Assessing the Flying Five & implications for the market

November 23, 2017, 5 Comments

A while ago I wrote a Halloween blog. It covered some of the historic anomalies that have occurred on the stock market this year. Here is the blog.

One of the observations I made was that the markets breadth has been narrow. That is, there has been a lack of broad participation by the stocks that comprise the major US indices as they put in new highs throughout the year.  I’ve noted that the classic “Dow Theory divergence” between the Dow Transports and the Dow Industrials has been presenting a sell signal lately. Here is my blog on that observation.

One point I brought up in my Halloween blog was that:


More than 20% of the S&P500 is comprised of 5 stocks: AAPL, MSFT, FB, AMZN, GOOGL. The NASDAQ’s top 5 stocks, making up some 40% of the index, are also AAPL, MSFT, FB, AMZN, GOOGL.


I’ve affectionately named these stocks the “Flying Five” (you heard it here first!). I wanted to take a look at the charts on these tech giants today. I’ll examine their potential for being overbought candidates.  Beyond being temporarily overbought, I wanted to find out how “healthy” their stock charts look for the longer term. Are any of these stocks exhibiting potential signs of being in a bubble that’s bound to implode? Given their obvious importance to the continued trend in the market, the health of these stocks matter to all market participants at this time, whether we own them or not. The question of their long termed trend sustainability is an important one.

I’m looking at two things.

The big picture:  Is the stock in an uptrend? How has its historical volatility looked?  Is it exhibiting a healthy series of price swing-corrections or is it parabolic?  Have overbought conditions within the larger uptrend been corrected normally? Black vertical lines on the charts below illustrate RSI over 70 and prices 10% over the 40 week SMA.

The neartermed picture: Is the stock too far over its 200 day (40 week) SMA (Simple Moving Average) at this time? Is RSI overbought right now?

With these objectives in mind, let’s get at it!


Apple (AAPL)

Technical analysis perspective on Apple - is the AAPL chart implicating it is one of the NASDAQ's overbought stocks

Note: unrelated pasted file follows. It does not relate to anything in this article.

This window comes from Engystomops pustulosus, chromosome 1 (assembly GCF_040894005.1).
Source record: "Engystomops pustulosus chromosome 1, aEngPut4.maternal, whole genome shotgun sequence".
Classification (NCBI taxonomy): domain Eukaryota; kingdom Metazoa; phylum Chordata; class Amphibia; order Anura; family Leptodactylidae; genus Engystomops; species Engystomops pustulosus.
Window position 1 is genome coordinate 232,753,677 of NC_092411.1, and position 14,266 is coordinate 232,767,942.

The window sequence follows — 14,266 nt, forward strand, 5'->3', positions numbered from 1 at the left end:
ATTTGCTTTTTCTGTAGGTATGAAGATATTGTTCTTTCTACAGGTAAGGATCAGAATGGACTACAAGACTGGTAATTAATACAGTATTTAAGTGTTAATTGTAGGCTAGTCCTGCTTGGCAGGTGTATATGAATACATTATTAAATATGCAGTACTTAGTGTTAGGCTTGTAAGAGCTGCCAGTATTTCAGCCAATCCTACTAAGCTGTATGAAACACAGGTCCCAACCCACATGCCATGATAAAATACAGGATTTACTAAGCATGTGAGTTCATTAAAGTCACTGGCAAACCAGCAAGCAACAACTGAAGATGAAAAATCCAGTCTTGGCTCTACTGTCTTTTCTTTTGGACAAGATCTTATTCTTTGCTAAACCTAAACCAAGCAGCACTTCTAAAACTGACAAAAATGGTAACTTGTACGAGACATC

Apple has a healthy big-picture chart. Lots of price swings both large and small over the past 10 years. Even in the past year, its had some price swings. On occasion, the stock can go parabolic for a while – exhibited by its continued overbought conditions in 2014 (note how the RSI signal remained overbought from May-Sept in 2014). Typically, though, when the stock goes 10% or more above its 40 week SMA in conjunction with overbought and hooking down RSI- it corrects in a healthy manner.  It does look like its in that position right now. I’d not hesitate to buy this stock on a correction, and that correction may not be too far away.


Facebook (FB)

Technical analysis perspective on Facebook- is the FB chart implicating it is one of the NASDAQ's overbought stocks

Facebook has a chart that, to my eyes, appears parabolic. Beyond a minuscule correction in July, the stock has moved in very tight formation.  The stock really hasn’t had any healthy corrections since the fall of 2016. Its currently 10% over its 200 day SMA, and its been overbought since August according to RSI. This stock is a likely candidate for the “too good to be true” award. Recipients of that award are destined to be a news headline in the bad way sooner or later, unless a normal series of healthy corrections (such as those seen on AAPL’s chart above) start to appear.

Google (GOOGL)

Technical analysis perspective on Alphabet - is the GOOGL chart implicating it is one of the NASDAQ's overbought stocks

Google has a healthy big-picture. Like Apple, it sometimes corrects. You know, like stocks are supposed to do? The stock had a decent pullback in the late summer. The stock got overbought from a moving average and RSI perspective—and did what its supposed to do – pull back! Currently, it’s not overbought on the weekly chart—but it’s getting there. It’s probably good for a bit more upside but I’d prefer to wait with new cash. The stock is bound to correct as it gets back into overbought territory shortly. I wouldn’t hesitate to buy the stock on a correction.

Microsoft (MSFT)

Technical analysis perspective on Microsoft- is the MSFT chart implicating it is one of the NASDAQ's overbought stocks